Microsoft legal counsel clarifies why the company ran simulations to see what would happen if Call of Duty and Activision games were not made available on PlayStation.
The FTC v Microsoft federal case revealed lots of interesting information about Xbox and the games industry as a whole. The testimony delivered in the five-day evidentiary hearing offered a rare look at the internal machinations of Microsoft's billion-dollar video games business and how the company's board of directors work with executive management to create and evaluate acquisition deals. Gamers and investors learned about Project Neutrino, Project Denali, and Xbox's missteps with cloud gaming, but this particular case was laser-focused on one possibility: Would Microsoft withhold Call of Duty from PlayStation?
While Microsoft has repeatedly asserted that it has no intent to withhold Call of Duty from PlayStation (doing so would, among other things, be ruinous for short- to medium-term revenues and incur significant reputational damage), the Federal Trade Commission had uncovered what looked to be a compelling argument against Microsoft's assertions.
During the trial, the FTC presented evidence that Microsoft had run specific simulations to see what would likely happen if Call of Duty wasn't on PlayStation. The board of directors had allegedly asked Xbox CFO Tim Stuart and the finance team to estimate the tangible effects of the $31 billion franchise not being available on the world's leading games platform.
The board's request was a "side ask" that was not actually included in the Project Denali deal model (Project Denali was the internal code name for the Activision-Blizzard acquisition).
Microsoft's board was allegedly interested to know what would happen if Call of Duty were not on PlayStation, and more importantly, how Microsoft could fill the ~$1 billion in revenue that would be lost. What would it take to make up for that loss?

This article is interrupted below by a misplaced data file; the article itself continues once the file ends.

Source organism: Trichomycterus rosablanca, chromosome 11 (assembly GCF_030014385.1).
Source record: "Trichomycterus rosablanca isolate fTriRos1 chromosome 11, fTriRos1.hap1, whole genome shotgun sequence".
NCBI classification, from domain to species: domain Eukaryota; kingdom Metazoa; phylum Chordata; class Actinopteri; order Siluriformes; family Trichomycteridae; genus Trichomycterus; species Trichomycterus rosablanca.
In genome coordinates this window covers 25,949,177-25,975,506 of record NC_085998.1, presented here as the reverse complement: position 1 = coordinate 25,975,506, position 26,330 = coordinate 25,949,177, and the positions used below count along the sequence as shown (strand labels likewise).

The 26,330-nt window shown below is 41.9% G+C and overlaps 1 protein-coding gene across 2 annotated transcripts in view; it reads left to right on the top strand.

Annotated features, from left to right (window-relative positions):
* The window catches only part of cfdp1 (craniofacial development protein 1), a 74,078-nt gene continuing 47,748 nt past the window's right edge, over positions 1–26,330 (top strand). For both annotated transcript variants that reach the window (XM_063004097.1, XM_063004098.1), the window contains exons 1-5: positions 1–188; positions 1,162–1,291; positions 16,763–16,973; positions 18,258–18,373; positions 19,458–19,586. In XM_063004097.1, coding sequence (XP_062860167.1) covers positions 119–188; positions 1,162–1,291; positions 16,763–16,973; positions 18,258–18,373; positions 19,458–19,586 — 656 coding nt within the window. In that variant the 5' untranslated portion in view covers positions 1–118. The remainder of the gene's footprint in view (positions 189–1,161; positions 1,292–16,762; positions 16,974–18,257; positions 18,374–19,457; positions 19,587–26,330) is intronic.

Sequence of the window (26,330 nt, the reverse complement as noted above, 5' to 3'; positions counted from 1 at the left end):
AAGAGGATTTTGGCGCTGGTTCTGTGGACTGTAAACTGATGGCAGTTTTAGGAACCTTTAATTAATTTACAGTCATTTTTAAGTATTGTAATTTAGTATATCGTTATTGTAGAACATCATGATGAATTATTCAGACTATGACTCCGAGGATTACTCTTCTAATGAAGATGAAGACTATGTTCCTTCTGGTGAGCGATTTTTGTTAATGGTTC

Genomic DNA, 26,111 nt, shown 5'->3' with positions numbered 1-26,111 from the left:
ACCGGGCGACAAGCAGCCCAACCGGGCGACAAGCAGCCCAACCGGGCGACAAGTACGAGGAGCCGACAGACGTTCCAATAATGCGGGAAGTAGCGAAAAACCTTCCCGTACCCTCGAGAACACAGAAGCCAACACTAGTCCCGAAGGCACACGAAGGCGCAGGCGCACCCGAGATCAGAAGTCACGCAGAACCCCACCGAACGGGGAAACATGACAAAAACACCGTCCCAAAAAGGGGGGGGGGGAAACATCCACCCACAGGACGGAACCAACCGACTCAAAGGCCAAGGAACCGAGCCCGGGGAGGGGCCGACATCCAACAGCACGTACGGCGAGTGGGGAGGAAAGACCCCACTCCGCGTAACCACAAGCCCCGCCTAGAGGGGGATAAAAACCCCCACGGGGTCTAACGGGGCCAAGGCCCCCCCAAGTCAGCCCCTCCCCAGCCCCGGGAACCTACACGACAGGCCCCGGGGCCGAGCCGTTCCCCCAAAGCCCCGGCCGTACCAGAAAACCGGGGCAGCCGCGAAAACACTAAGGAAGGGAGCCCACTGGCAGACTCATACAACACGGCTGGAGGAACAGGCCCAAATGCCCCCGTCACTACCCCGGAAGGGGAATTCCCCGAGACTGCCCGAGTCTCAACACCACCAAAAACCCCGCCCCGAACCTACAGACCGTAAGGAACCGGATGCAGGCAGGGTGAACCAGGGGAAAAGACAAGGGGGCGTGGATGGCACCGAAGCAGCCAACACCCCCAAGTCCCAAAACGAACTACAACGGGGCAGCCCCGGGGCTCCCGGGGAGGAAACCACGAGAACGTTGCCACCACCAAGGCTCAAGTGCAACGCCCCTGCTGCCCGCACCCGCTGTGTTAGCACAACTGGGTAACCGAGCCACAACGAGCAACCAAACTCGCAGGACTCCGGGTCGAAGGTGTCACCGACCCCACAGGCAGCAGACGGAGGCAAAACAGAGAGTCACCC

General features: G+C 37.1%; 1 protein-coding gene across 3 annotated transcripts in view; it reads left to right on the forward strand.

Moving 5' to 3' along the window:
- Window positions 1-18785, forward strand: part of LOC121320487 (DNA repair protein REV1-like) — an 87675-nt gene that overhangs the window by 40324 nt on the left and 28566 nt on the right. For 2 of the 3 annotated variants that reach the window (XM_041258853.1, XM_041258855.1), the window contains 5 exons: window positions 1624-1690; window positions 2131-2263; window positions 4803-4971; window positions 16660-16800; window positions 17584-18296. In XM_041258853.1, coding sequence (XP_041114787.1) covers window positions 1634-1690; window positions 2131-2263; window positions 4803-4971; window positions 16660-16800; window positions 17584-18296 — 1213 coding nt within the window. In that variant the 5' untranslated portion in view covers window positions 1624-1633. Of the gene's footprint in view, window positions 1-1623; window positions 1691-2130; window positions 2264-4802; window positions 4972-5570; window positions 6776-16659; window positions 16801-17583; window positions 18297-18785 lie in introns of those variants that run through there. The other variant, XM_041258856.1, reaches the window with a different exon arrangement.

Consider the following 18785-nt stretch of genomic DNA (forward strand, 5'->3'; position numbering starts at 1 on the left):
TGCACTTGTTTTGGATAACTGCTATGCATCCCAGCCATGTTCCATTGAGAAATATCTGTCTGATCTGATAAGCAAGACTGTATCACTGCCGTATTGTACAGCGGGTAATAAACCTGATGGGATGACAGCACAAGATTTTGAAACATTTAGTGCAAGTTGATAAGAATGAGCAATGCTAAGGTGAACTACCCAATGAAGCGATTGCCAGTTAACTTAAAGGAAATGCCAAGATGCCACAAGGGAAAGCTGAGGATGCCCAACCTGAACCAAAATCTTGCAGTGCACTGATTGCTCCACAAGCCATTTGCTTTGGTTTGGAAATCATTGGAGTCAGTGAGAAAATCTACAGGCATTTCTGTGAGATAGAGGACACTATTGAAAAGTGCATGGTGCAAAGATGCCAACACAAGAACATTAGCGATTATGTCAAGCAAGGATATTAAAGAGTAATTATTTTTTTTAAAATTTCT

In the evidentiary hearing, the Commission accidentally let slip some of the findings of this particular assessment.
According to FTC lawyer James Weingarten, Stuart and his team found that the losses could be offset if Game Pass were to grow by some 2 million subscribers. This was a slip-up and the FTC was not supposed to reveal this data so there isn't any more context here.
Now we have more clarification on why Microsoft's board of directors made this request.
According to the latest FTC v Microsoft appeals filing in the Ninth Circuit Appeals Court (case no. 23-15992, docket 55), Microsoft legal counsel explains that this request was made not because the company had intent to withhold Call of Duty, but as a kind of backup plan in case Sony's demanded terms for Call of Duty were unacceptable.
Microsoft was preparing for an unlikely contingency that Call of Duty would indeed not be available on PlayStation because of Sony, not because it planned to keep the franchise from PlayStation. Unfavorable terms could include a much higher revenue split, exclusivity deals (e.g. content coming to PlayStation first and Xbox second, or not to Xbox at all), and upfront payments.
The FTC ultimately lost the case and was denied its preliminary injunction, pushing Sony to sign a deal with Microsoft to keep Call of Duty on PlayStation. The specifics of the deal remain unknown, but it's believed the commercial terms are similar to those that Microsoft had offered Sony before the trial.
Now that Sony signed the agreement, the simulations from the Xbox finance team are moot. Nonetheless, Microsoft's legal counsel has addressed many of the FTC's core complaints to the appeals courts, including this particular controversial assessment from the games business.
Pages 47-48 from the docket read:
The weakness of the FTC's console case is underscored by its oblique and misleading challenge to the district court's finding that Microsoft's financial models showed no incentive or intent to withhold Call of Duty from Sony.
The FTC suggests the district court overlooked a 2022 analysis of how Microsoft "could recoup the potential loss of Activision's revenue from games sold on Sony's PlayStation," Br.31. What the FTC fails to mention, however, is the impetus for this analysis-not to plot a withholding strategy, but to address concerns that Sony would use its dominant position to demand unfavorable commercial terms from Microsoft.
Beyond ignoring that context, the FTC mischaracterizes both the actual scenario Microsoft modeled (a REDACTED reduction in Microsoft's share of revenues from Call of Duty, not withholding from Sony, id.); and Microsoft's proposed competitive response (selling Call of Duty on more rather than fewer platforms).
Freed from the FTC's revisionist framing, this evidence comports perfectly with the court's conclusions that Microsoft never modeled an exclusivity strategy; that it consistently valued the deal based on continued sales on PlayStation, Call of Duty's largest and most valuable market; and that it would be "financially impossible" for Microsoft to overcome the loss of Call of Duty sales on PlayStation.